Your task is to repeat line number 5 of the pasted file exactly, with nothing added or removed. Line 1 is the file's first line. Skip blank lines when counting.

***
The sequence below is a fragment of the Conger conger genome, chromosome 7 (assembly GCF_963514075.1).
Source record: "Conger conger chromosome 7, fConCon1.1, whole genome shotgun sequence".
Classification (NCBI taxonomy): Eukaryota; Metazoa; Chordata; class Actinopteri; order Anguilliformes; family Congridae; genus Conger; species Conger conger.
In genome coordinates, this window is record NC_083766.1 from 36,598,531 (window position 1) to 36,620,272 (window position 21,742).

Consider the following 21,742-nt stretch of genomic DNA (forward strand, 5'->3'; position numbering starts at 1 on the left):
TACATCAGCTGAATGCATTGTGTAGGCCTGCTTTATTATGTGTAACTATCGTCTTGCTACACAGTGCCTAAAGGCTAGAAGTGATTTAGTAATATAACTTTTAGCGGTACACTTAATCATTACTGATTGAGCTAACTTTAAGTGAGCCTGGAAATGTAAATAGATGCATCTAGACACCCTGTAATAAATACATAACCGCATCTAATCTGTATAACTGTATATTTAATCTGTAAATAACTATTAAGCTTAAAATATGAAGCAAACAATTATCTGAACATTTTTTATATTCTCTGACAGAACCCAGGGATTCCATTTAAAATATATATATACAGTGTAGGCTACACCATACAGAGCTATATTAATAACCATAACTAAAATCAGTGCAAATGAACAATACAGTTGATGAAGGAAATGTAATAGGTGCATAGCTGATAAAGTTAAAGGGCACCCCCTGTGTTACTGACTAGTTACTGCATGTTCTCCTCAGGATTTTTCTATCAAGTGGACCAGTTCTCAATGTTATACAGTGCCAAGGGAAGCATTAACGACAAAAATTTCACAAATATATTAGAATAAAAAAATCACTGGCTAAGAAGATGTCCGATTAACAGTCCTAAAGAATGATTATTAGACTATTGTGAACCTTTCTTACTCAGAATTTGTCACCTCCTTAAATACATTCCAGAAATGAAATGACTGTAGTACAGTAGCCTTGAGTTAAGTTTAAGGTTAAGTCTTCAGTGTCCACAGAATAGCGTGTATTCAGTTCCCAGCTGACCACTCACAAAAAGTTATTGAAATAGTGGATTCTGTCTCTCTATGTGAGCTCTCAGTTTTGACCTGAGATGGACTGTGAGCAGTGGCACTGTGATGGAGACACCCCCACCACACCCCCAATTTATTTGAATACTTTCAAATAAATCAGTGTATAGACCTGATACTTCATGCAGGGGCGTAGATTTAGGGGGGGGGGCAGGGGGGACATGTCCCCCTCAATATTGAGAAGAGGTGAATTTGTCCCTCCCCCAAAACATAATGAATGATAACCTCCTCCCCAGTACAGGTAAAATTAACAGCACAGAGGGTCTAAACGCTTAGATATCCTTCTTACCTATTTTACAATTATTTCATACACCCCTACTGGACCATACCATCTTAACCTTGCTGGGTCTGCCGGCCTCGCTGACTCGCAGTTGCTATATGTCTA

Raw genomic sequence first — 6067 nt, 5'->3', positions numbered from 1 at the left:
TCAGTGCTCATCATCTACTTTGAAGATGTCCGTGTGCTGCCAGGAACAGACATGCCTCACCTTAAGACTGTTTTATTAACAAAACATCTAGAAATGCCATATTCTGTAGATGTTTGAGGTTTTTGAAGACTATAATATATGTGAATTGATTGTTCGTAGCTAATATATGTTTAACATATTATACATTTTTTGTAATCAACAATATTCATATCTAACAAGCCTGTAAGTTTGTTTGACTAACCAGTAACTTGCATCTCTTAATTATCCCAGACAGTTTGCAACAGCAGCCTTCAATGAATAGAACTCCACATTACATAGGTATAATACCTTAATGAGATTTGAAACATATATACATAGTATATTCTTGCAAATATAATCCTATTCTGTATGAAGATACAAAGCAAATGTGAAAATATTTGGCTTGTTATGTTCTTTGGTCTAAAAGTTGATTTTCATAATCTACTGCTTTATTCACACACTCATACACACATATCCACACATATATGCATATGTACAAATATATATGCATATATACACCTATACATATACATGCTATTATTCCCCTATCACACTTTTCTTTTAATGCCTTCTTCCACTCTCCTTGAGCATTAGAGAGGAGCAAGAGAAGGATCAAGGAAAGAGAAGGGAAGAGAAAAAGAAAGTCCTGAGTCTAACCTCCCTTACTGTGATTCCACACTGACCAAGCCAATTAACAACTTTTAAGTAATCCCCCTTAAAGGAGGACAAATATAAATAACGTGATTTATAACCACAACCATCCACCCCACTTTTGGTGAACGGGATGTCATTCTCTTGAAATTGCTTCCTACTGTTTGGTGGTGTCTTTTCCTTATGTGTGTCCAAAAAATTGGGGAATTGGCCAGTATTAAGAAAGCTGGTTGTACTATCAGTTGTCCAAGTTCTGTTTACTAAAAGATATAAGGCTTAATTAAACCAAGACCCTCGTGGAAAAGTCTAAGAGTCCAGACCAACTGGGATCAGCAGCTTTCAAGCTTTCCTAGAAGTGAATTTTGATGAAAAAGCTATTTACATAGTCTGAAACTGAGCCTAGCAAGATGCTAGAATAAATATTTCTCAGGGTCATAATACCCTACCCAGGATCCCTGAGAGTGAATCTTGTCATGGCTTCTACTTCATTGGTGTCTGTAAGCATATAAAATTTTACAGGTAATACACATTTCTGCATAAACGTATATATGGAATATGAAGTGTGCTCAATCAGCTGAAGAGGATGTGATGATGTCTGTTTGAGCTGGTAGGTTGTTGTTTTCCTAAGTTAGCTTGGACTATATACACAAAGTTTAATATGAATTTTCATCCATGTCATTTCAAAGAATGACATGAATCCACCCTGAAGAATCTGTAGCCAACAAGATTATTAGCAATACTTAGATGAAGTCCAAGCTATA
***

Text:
Consider the following 21,742-nt stretch of genomic DNA (forward strand, 5'->3'; position numbering starts at 1 on the left):